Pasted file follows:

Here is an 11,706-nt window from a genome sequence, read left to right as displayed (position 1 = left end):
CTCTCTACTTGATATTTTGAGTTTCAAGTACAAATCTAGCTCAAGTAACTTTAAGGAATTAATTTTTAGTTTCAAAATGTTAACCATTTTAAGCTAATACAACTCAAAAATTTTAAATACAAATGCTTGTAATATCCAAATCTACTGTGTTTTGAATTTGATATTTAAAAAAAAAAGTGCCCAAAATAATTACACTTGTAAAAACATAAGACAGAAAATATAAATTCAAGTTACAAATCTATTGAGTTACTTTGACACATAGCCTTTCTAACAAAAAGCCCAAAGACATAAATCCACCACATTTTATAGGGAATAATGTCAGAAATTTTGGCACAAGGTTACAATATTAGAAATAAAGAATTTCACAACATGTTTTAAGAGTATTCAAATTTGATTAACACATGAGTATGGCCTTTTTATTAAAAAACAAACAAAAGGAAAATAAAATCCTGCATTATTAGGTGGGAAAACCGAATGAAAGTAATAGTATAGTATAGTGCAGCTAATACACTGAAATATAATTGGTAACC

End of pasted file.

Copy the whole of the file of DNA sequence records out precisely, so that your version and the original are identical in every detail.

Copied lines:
Here is an 11,706-nt window from a genome sequence, read left to right as displayed (position 1 = left end):
CTCTCTACTTGATATTTTGAGTTTCAAGTACAAATCTAGCTCAAGTAACTTTAAGGAATTAATTTTTAGTTTCAAAATGTTAACCATTTTAAGCTAATACAACTCAAAAATTTTAAATACAAATGCTTGTAATATCCAAATCTACTGTGTTTTGAATTTGATATTTAAAAAAAAAAGTGCCCAAAATAATTACACTTGTAAAAACATAAGACAGAAAATATAAATTCAAGTTACAAATCTATTGAGTTACTTTGACACATAGCCTTTCTAACAAAAAGCCCAAAGACATAAATCCACCACATTTTATAGGGAATAATGTCAGAAATTTTGGCACAAGGTTACAATATTAGAAATAAAGAATTTCACAACATGTTTTAAGAGTATTCAAATTTGATTAACACATGAGTATGGCCTTTTTATTAAAAAACAAACAAAAGGAAAATAAAATCCTGCATTATTAGGTGGGAAAACCGAATGAAAGTAATAGTATAGTATAGTGCAGCTAATACACTGAAATATAATTGGTAACC